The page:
britney is punk af
by Sunny Parke
It’s Friday night, and you’re heading round to a gaff with your pals from art school. It’s not your usual skeezy piss-up, it’s one of those parties where all the boys have tiny beanies and all the girls have new wave mullets. It is, for all intents and purposes, a Cool Party. It’s good fun, until you notice that the aux is working its way towards you. Christ. What will you put on? The fate of your interactions for the rest of your night rests upon this.
You pause, and then decide to take the risk. Fergie’s Fergalicious begins to play out the speaker and agonisingly, you wait for everyone to register what’s been put on. A few excruciating seconds pass… and the party goes wild. Party-goers, regardless of their stylistic sub-genre – e-girls, skaters, punks, softbois, club kids and hip hop rats – start cutting shapes to Fergie. The queue is then quickly loaded with pop classics, Sound of the Underground by Girls Aloud, Sweet Escape by Gwen Stefani, Can’t Get You Out Of My Head by Kylie Minogue...
Congrats mate. You’ve only gone and done it. Hero behaviour.
But try and put Dua Lipa on, currently in the charts with Levitating, a song with an equally optimum BPM for arse-shaking and fist-pumping, and watch your arty new pals filter off the dance floor. Why? Dua Lipa has the same ultra-fun quality as any of the 90s and 00s ladies that everyone in the room was enjoying just a minute before – what's different? With just one contemporary track, it’s like everyone remembers that they aren’t supposed to like mainstream music. Pop is uncool once more.
Why is current pop music seemingly cursed by its own modernity? By definition, pop music is “accessible to a general public”. Musicologist Simon Frith stresses the prevalence of “easy listening” and “light entertainment” as core elements of its DNA.
Yet there’s been a negative attitude to modern pop for as long as I can remember. As an anxious and mildly unattractive preteen, I cultivated a disgust for popular music in the charts. It was, in my tiny stupid brain, a way of demonstrating that I had ‘refined’ taste. In actuality, it meant that instead of enjoying myself at school discos, I was a relentless little hater, standing in the corner and slating Justin Bieber, One Direction, Jessie J and Nicki Minaj. I would have died at the thought that someone would realise that I secretly thought that Call Me Maybe by Carly Rae Jepsen was kind of good, and slagged it extra hard in case my dirty secret got out. It wasn’t until I started to chill out a bit at 15 that I let pop filter back into my life once more.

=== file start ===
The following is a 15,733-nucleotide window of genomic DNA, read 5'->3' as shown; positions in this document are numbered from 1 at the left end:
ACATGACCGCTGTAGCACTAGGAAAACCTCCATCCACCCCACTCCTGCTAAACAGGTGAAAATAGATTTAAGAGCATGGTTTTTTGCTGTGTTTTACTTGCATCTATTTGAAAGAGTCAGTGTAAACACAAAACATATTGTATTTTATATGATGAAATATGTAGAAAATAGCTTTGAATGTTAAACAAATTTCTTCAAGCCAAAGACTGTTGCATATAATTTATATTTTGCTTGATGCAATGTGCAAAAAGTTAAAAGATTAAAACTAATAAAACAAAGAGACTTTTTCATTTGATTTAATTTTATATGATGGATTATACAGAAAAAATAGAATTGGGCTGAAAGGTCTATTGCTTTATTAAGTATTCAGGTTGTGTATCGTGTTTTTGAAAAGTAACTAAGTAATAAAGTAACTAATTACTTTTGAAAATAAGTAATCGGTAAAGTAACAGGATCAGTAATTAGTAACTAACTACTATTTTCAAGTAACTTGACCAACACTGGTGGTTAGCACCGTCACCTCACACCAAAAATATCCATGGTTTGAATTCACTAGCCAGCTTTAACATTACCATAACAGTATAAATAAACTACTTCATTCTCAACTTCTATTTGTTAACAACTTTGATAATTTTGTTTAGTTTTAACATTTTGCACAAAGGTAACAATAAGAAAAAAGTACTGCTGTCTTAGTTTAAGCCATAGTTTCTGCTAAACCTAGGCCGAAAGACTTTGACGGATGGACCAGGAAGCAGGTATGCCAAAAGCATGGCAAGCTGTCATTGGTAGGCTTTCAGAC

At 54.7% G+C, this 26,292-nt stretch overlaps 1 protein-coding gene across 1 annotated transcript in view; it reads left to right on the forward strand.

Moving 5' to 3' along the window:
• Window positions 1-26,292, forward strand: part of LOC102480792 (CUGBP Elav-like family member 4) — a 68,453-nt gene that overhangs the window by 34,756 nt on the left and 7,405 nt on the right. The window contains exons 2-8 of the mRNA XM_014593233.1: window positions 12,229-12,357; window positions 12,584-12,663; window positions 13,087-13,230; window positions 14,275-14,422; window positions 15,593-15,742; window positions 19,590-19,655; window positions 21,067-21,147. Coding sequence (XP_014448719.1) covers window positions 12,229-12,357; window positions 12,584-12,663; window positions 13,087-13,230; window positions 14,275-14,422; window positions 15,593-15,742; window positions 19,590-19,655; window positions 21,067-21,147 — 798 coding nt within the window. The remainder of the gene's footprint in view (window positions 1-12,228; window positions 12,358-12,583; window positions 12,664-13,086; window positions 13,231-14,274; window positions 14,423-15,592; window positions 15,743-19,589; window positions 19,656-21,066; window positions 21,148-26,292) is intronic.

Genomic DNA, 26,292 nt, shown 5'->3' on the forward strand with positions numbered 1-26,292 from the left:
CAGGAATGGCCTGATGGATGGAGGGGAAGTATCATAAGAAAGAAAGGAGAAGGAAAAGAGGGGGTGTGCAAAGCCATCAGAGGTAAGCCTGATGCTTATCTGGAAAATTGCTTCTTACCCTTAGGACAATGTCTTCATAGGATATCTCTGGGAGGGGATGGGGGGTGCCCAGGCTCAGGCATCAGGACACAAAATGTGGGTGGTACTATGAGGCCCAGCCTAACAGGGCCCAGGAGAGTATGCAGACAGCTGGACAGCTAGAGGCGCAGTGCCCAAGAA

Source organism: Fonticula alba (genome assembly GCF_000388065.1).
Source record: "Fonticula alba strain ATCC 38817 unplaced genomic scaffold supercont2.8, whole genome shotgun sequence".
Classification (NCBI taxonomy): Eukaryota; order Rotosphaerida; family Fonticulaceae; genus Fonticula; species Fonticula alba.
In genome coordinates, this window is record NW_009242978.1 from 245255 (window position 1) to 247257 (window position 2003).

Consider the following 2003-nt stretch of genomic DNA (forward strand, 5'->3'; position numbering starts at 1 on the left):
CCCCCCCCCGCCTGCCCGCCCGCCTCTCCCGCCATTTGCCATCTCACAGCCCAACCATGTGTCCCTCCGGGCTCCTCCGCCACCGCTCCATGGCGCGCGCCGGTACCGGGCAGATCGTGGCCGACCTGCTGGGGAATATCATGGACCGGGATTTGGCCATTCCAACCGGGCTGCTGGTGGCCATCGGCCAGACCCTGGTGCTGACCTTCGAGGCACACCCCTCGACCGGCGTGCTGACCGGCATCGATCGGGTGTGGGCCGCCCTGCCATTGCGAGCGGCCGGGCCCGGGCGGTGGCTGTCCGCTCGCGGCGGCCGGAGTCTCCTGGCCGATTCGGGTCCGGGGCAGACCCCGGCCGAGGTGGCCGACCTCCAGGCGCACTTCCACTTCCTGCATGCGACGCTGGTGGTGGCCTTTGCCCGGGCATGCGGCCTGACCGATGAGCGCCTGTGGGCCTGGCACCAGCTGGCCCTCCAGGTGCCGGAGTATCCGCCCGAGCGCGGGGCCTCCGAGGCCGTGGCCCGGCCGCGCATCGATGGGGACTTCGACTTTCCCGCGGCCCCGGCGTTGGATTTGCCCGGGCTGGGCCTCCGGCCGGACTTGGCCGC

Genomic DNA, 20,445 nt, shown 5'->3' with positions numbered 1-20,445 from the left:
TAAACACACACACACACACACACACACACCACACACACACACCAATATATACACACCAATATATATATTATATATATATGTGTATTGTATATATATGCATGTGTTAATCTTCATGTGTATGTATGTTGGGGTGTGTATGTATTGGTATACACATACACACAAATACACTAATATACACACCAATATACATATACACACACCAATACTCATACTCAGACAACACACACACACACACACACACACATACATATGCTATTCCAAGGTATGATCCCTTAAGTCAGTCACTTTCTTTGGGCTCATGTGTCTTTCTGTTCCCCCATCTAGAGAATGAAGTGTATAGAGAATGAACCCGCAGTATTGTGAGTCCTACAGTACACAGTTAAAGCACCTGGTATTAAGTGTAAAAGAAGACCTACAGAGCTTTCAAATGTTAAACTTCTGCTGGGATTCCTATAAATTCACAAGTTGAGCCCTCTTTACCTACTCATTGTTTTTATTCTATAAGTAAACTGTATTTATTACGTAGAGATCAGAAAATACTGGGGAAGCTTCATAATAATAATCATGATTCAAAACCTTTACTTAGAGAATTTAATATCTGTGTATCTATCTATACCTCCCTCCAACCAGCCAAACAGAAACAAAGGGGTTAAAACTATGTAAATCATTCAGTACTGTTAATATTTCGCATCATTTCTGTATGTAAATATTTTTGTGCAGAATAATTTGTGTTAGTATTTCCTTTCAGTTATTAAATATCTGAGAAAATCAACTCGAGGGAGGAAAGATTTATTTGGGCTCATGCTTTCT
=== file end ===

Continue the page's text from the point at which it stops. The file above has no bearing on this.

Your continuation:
I started with Britney Spears – initially, it was done somewhat ironically, enjoying the kitschy cool of being into a washed-up pop icon. I began with the classics like Toxic and Oops!... I Did It Again, and with each saccharine track that I listened to I fell a little deeper down the Britney hole. Eventually, I'd moved completely away from her classic discography and found myself getting into her more unknown recent music. It was brilliant. I bought a Britney t-shirt that was two sizes too small, and while wearing it, began to work my way through the previous generations pop idols. Spice Girls, and then old Beyoncé tracks. Then Gwen Stefani. J-Lo, Nelly Furtado, Fergie. Unrelenting, unfiltered, fun tracks. A whole new genre had opened up for me.